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Discussion in 'Barker Bass Forum' started by jzucker, Aug 28, 2007.
they look very interesting...
AFAIK all of the necks are 34" scale, standard Warmoth necks. It's possible that a different neck could be used, I guess, but that's better answered by the Barker folks. I don't think a 41" scale is possible based on the existing design ... but who knows what may be in the works ...
sounds like your looking for a real EUB or DB the Barkers are kind of an inbetween bass.
Weird that this subject would come up. We are in the last fourth of a two year project which will yield two prototype basses of scale length longer than 34. Or 35. This is in conjunction with another bassmaker. The goal is to have at least one ready around the first of the year, but that is a soft deadline because of some of the complexity we have designed into the project and because of the inevitable surprises, so common in any prototype process. So I ain't namin' names, but soon we'll have another pair of hybrids in the world.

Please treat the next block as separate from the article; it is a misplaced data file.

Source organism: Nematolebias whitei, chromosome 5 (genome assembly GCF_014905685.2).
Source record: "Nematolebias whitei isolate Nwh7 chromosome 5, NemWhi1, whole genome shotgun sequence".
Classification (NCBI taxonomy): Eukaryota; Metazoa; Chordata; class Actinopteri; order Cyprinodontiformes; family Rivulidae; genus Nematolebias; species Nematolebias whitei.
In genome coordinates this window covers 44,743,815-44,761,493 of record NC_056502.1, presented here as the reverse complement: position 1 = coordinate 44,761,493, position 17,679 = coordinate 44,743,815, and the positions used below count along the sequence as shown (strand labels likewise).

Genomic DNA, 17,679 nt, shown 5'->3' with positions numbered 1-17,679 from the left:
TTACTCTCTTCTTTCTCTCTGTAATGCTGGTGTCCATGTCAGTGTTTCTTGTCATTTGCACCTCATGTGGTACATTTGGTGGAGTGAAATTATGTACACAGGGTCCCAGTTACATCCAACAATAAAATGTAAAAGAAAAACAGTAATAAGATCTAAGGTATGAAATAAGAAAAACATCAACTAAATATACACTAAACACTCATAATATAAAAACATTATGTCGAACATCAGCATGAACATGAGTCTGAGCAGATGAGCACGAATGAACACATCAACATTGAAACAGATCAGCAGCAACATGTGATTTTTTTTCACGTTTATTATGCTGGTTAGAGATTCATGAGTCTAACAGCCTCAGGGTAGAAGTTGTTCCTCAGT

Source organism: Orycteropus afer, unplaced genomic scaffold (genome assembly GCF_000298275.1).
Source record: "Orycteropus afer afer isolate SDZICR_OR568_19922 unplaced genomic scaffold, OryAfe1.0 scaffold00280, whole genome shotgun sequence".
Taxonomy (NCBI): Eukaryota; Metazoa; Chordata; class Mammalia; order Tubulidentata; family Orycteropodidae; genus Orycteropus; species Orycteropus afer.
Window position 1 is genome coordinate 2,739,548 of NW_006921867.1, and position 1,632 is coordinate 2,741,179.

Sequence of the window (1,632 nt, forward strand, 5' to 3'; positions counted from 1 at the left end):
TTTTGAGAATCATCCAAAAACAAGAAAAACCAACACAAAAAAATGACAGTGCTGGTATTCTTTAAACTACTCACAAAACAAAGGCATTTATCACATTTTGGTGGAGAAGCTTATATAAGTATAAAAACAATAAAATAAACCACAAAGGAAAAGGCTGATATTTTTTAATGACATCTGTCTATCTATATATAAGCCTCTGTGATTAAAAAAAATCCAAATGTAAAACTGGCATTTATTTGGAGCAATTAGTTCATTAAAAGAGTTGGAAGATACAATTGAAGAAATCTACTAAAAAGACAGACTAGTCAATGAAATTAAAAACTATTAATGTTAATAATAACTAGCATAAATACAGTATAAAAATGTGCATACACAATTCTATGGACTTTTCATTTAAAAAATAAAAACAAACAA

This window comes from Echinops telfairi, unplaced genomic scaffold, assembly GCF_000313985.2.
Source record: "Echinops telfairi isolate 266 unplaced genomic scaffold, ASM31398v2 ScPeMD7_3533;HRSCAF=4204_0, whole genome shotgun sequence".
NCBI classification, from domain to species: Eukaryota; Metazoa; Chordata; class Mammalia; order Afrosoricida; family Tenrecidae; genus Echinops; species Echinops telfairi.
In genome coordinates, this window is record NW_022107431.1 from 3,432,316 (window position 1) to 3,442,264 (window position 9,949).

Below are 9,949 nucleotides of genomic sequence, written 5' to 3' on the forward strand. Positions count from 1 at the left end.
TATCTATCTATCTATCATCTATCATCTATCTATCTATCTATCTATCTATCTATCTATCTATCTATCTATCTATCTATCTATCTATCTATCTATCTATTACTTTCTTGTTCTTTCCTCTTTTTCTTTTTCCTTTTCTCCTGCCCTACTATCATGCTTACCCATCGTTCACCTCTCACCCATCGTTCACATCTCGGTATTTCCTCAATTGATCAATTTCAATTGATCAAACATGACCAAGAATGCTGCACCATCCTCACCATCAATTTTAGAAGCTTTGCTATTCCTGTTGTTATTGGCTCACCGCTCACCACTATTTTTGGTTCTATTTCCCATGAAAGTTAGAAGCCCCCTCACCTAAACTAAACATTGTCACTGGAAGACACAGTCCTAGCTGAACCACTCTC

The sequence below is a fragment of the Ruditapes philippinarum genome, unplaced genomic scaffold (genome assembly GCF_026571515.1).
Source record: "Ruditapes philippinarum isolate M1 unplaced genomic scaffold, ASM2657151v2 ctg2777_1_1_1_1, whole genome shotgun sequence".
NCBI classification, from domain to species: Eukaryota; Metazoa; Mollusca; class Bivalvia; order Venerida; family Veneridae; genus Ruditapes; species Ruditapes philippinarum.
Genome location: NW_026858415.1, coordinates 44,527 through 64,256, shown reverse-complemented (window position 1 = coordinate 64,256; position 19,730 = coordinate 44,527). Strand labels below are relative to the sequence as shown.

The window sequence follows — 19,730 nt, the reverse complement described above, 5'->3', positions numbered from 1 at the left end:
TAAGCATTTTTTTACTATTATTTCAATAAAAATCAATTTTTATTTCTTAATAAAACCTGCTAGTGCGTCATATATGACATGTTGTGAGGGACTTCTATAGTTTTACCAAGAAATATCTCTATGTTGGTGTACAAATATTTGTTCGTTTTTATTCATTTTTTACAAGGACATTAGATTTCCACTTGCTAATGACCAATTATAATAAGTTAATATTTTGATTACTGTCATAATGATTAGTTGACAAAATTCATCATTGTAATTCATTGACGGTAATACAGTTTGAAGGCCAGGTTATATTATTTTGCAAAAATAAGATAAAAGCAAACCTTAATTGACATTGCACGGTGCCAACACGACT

I forgot to ask the Why question: jzucker, I'm curious why you're curious!
I like the concept of your basses but I'm looking for the longer scale. I'll keep checking back periodically. In my case, I don't care so much for the bowing aspect. I just want the extra note definition and "zing" you get from the 41.5" scale though I guess if you're going to make one, you might as well give it enough arch to be able to bow on it...
I was going to make this a new thread but it sort of fits in with this discussion, so off we go.
Last night was our last outdoor concert for the season. Big band shell, the largest system we can run ourselves and the second show since I put a set of Labella flatwounds on my fretted 4str Barker Brio.
Visiting off stage after the show, I'm approached by several local players. Seasoned veterans I have known many years and have much respect for. They were completely blown away by the sound of the Barker and would have sworn from where they were sitting they were listening to a fretless EUB.
I was just gonna post this to share how pleased I was with the sound I was getting, but then took notice of the previous post re the desire for the 41" scale. Not having ANY experience with longer scale instruments, I have to say that if you're at all interested in the Barker concept you owe it to yourself to somehow explore it further.